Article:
The backlight 112 may also include a reflector 118 for reflecting light propagating downwards from the light sources 116, in a direction away from the LC panel 102. The reflector 118 may also be useful for recycling light within the display device 100, as is explained below. The reflector 118 may be a specular reflector or may be a diffuse reflector. One example of a specular reflector that may be used as the reflector 118 is Vikuiti™ Enhanced Specular Reflection (ESR) film available from 3M Company, St. Paul, Minn. Examples of suitable diffuse reflectors include polymers, such as PET, PC, PP, PS loaded with diffusely reflective particles, such as titanium dioxide, barium sulphate, calcium carbonate or the like. Other examples of diffuse reflectors, including microporous materials and fibril-containing materials, are discussed in co-owned U.S. Patent Application Publication 2003/0118805 A1, incorporated herein by reference.
An arrangement 120 of light management films, which may also be referred to as a light management unit, is positioned between the backlight 112 and the LC panel 102. The light management films affect the light propagating from backlight 112 so as to improve the operation of the display device 100. For example, the arrangement 120 of light management films may include a diffuser plate 122. The diffuser plate 122 is used to diffuse the light received from the light sources, which results in an increase in the uniformity of the illumination light incident on the LC panel 102. Consequently, this results in an image perceived by the viewer that is more uniformly bright. In some embodiments the diffuser plate 122 may be formed as a layer that contains bulk diffusing particles. In some embodiments, the diffuser plate may be attached to another layer in the arrangement of light management films 120 or may be omitted.
The light management unit 120 may also include a reflective polarizer 124. The light sources 116 typically produce unpolarized light but the lower absorbing polarizer 110 only transmits a single polarization state, and so about half of the light generated by the light sources 116 is not transmitted through to the LC layer 104. The reflecting polarizer 124, however, may be used to reflect the light that would otherwise be absorbed in the lower absorbing polarizer, and so this light may be recycled by reflection between the reflecting polarizer 124 and the reflector 118. At least some of the light reflected by the reflecting polarizer 124 may be depolarized, and subsequently returned to the reflecting polarizer 124 in a polarization state that is transmitted through the reflecting polarizer 124 and the lower absorbing polarizer 110 to the LC layer 104. In this manner, the reflecting polarizer 124 may be used to increase the fraction of light emitted by the light sources 116 that reaches the LC layer 104, and so the image produced by the display device 100 is brighter.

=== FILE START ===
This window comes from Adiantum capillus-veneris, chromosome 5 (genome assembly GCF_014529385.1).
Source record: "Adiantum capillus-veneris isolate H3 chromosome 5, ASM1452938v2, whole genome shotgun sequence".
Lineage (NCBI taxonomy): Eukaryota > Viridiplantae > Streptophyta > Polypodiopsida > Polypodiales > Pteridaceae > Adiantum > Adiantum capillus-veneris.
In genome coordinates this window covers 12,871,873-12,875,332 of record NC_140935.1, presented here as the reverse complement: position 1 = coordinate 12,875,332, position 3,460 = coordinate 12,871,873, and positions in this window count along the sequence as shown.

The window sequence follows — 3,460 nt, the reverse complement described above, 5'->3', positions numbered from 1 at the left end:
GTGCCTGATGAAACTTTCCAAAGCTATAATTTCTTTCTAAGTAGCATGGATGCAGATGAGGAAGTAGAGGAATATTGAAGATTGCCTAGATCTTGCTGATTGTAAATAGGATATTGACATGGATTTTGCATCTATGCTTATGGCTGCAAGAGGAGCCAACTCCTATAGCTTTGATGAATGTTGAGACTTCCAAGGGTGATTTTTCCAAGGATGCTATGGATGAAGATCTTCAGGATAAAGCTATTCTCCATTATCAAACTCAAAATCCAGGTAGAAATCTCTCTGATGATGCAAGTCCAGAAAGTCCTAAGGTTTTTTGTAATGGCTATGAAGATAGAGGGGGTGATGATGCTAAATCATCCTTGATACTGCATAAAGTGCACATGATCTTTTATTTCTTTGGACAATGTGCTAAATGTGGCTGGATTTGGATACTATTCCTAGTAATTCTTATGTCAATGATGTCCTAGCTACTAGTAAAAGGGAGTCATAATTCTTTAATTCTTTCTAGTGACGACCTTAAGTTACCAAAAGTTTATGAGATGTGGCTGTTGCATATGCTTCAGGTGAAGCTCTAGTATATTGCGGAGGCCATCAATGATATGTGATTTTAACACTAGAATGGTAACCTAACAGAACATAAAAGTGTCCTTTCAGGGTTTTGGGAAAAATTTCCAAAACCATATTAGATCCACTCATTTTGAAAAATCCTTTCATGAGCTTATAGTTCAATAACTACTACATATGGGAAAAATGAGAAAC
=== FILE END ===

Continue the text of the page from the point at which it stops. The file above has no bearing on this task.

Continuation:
Any suitable type of reflective polarizer may be used, for example, multilayer optical film (MOF) reflective polarizers; diffusely reflective polarizing film (DRPF), such as continuous/disperse phase polarizers, wire grid reflective polarizers or cholesteric reflective polarizers.
Both the MOF and continuous/disperse phase reflective polarizers rely on the difference in refractive index between at least two materials, usually polymeric materials, to selectively reflect light of one polarization state while transmitting light in an orthogonal polarization state. Some examples of MOF reflective polarizers are described in co-owned U.S. Pat. No. 5,882,774, incorporated herein by reference. Commercially available examples of MOF reflective polarizers include Vikuiti™ DBEF-D200 and DBEF-D440 multilayer reflective polarizers that include diffusive surfaces, available from 3M Company, St. Paul, Minn.
Examples of DRPF useful in connection with the present invention include continuous/disperse phase reflective polarizers as described in co-owned U.S. Pat. No. 5,825,543, incorporated herein by reference, and diffusely reflecting multilayer polarizers as described in e.g. co-owned U.S. Pat. No. 5,867,316, also incorporated herein by reference. Other suitable types of DRPF are described in U.S. Pat. No. 5,751,388.
Some examples of wire grid polarizers useful in connection with the present invention include those described in U.S. Pat. No. 6,122,103. Wire grid polarizers are commercially available from, inter alia, Moxtek Inc., Orem, Utah.